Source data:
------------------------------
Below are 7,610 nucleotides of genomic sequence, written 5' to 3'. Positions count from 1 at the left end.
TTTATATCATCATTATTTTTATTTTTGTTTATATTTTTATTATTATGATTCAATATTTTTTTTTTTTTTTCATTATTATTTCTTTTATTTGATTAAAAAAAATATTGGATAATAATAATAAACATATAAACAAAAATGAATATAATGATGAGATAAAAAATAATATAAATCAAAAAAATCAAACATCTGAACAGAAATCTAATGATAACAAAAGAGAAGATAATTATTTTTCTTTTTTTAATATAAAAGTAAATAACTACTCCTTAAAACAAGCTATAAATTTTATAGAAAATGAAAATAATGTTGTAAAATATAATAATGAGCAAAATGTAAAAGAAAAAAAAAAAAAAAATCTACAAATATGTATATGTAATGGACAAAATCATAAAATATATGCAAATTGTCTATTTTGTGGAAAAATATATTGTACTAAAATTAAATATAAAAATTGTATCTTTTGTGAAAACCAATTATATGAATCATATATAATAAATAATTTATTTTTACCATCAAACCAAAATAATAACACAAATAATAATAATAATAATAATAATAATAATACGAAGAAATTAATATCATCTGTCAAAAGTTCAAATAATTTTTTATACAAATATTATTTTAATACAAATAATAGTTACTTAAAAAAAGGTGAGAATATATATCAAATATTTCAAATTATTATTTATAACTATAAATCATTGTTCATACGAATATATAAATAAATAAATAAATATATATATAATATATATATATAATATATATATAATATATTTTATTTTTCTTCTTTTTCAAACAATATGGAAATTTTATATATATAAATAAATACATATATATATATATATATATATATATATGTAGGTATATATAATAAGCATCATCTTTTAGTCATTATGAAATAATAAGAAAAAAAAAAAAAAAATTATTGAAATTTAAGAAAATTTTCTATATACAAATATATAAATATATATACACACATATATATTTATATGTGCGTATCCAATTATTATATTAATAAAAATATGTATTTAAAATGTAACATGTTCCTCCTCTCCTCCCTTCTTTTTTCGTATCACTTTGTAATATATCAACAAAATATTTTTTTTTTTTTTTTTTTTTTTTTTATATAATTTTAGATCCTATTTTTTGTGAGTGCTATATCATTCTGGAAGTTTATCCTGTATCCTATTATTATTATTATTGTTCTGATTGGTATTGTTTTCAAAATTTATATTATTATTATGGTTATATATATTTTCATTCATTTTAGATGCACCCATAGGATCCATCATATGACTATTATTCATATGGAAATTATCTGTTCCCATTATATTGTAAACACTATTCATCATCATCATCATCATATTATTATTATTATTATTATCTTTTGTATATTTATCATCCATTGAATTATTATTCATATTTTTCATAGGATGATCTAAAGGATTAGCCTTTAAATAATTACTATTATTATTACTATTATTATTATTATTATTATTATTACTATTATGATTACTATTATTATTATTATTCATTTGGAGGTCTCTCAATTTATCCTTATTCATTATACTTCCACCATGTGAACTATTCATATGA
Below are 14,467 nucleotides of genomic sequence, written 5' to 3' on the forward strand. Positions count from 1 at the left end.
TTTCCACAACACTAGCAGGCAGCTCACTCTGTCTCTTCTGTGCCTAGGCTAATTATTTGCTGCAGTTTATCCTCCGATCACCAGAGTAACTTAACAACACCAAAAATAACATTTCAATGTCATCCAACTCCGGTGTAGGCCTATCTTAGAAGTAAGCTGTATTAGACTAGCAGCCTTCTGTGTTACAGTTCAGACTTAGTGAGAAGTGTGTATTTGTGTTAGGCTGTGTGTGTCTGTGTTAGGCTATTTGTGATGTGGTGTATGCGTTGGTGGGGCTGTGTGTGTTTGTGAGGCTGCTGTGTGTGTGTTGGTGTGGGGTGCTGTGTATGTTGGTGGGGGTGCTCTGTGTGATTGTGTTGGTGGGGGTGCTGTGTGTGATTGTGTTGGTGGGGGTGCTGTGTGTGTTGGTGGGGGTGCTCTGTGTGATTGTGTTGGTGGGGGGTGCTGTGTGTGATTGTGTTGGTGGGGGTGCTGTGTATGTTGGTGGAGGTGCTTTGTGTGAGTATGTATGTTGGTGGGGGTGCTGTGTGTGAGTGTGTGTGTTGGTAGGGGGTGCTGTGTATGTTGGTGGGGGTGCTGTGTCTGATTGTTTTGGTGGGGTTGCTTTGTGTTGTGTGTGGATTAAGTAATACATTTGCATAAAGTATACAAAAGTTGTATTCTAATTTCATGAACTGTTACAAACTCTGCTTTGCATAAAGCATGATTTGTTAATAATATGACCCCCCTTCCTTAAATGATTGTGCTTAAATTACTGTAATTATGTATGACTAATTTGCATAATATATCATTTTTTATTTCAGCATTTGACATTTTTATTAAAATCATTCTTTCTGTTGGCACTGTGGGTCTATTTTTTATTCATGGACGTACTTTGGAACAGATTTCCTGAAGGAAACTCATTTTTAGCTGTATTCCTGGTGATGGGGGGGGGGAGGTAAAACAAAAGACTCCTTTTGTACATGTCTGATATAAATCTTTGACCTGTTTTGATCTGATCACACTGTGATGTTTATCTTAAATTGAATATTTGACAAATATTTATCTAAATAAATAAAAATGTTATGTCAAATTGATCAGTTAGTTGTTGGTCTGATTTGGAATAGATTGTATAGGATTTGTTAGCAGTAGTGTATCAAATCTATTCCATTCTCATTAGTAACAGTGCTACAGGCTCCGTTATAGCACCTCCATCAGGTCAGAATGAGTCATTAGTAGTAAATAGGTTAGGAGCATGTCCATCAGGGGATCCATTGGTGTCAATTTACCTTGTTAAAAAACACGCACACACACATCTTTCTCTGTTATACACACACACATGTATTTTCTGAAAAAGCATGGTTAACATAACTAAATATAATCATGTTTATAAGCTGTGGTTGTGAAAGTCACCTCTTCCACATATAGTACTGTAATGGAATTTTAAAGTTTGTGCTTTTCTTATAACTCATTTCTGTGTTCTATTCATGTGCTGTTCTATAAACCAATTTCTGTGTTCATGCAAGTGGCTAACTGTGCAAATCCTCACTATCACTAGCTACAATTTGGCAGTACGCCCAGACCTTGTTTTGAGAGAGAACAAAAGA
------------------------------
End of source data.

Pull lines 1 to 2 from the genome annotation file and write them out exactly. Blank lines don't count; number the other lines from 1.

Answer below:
Below are 7,610 nucleotides of genomic sequence, written 5' to 3'. Positions count from 1 at the left end.
TTTATATCATCATTATTTTTATTTTTGTTTATATTTTTATTATTATGATTCAATATTTTTTTTTTTTTTTCATTATTATTTCTTTTATTTGATTAAAAAAAATATTGGATAATAATAATAAACATATAAACAAAAATGAATATAATGATGAGATAAAAAATAATATAAATCAAAAAAATCAAACATCTGAACAGAAATCTAATGATAACAAAAGAGAAGATAATTATTTTTCTTTTTTTAATATAAAAGTAAATAACTACTCCTTAAAACAAGCTATAAATTTTATAGAAAATGAAAATAATGTTGTAAAATATAATAATGAGCAAAATGTAAAAGAAAAAAAAAAAAAAAATCTACAAATATGTATATGTAATGGACAAAATCATAAAATATATGCAAATTGTCTATTTTGTGGAAAAATATATTGTACTAAAATTAAATATAAAAATTGTATCTTTTGTGAAAACCAATTATATGAATCATATATAATAAATAATTTATTTTTACCATCAAACCAAAATAATAACACAAATAATAATAATAATAATAATAATAATAATACGAAGAAATTAATATCATCTGTCAAAAGTTCAAATAATTTTTTATACAAATATTATTTTAATACAAATAATAGTTACTTAAAAAAAGGTGAGAATATATATCAAATATTTCAAATTATTATTTATAACTATAAATCATTGTTCATACGAATATATAAATAAATAAATAAATATATATATAATATATATATATAATATATATATAATATATTTTATTTTTCTTCTTTTTCAAACAATATGGAAATTTTATATATATAAATAAATACATATATATATATATATATATATATATATGTAGGTATATATAATAAGCATCATCTTTTAGTCATTATGAAATAATAAGAAAAAAAAAAAAAAAATTATTGAAATTTAAGAAAATTTTCTATATACAAATATATAAATATATATACACACATATATATTTATATGTGCGTATCCAATTATTATATTAATAAAAATATGTATTTAAAATGTAACATGTTCCTCCTCTCCTCCCTTCTTTTTTCGTATCACTTTGTAATATATCAACAAAATATTTTTTTTTTTTTTTTTTTTTTTTTTATATAATTTTAGATCCTATTTTTTGTGAGTGCTATATCATTCTGGAAGTTTATCCTGTATCCTATTATTATTATTATTGTTCTGATTGGTATTGTTTTCAAAATTTATATTATTATTATGGTTATATATATTTTCATTCATTTTAGATGCACCCATAGGATCCATCATATGACTATTATTCATATGGAAATTATCTGTTCCCATTATATTGTAAACACTATTCATCATCATCATCATCATATTATTATTATTATTATTATCTTTTGTATATTTATCATCCATTGAATTATTATTCATATTTTTCATAGGATGATCTAAAGGATTAGCCTTTAAATAATTACTATTATTATTACTATTATTATTATTATTATTATTATTACTATTATGATTACTATTATTATTATTATTCATTTGGAGGTCTCTCAATTTATCCTTATTCATTATACTTCCACCATGTGAACTATTCATATGA